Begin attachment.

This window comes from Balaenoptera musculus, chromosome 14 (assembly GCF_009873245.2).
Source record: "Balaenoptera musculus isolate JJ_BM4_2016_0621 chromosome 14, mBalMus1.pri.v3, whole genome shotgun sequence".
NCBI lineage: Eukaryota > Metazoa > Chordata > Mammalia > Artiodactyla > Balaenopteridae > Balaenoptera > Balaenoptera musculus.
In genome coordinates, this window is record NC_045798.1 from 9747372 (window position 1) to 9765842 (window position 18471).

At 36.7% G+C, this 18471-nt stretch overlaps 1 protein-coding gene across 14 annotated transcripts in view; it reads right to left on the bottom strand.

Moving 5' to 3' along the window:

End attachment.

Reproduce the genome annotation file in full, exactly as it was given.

This window comes from Balaenoptera musculus, chromosome 14 (assembly GCF_009873245.2).
Source record: "Balaenoptera musculus isolate JJ_BM4_2016_0621 chromosome 14, mBalMus1.pri.v3, whole genome shotgun sequence".
NCBI lineage: Eukaryota > Metazoa > Chordata > Mammalia > Artiodactyla > Balaenopteridae > Balaenoptera > Balaenoptera musculus.
In genome coordinates, this window is record NC_045798.1 from 9747372 (window position 1) to 9765842 (window position 18471).

At 36.7% G+C, this 18471-nt stretch overlaps 1 protein-coding gene across 14 annotated transcripts in view; it reads right to left on the bottom strand.

Moving 5' to 3' along the window: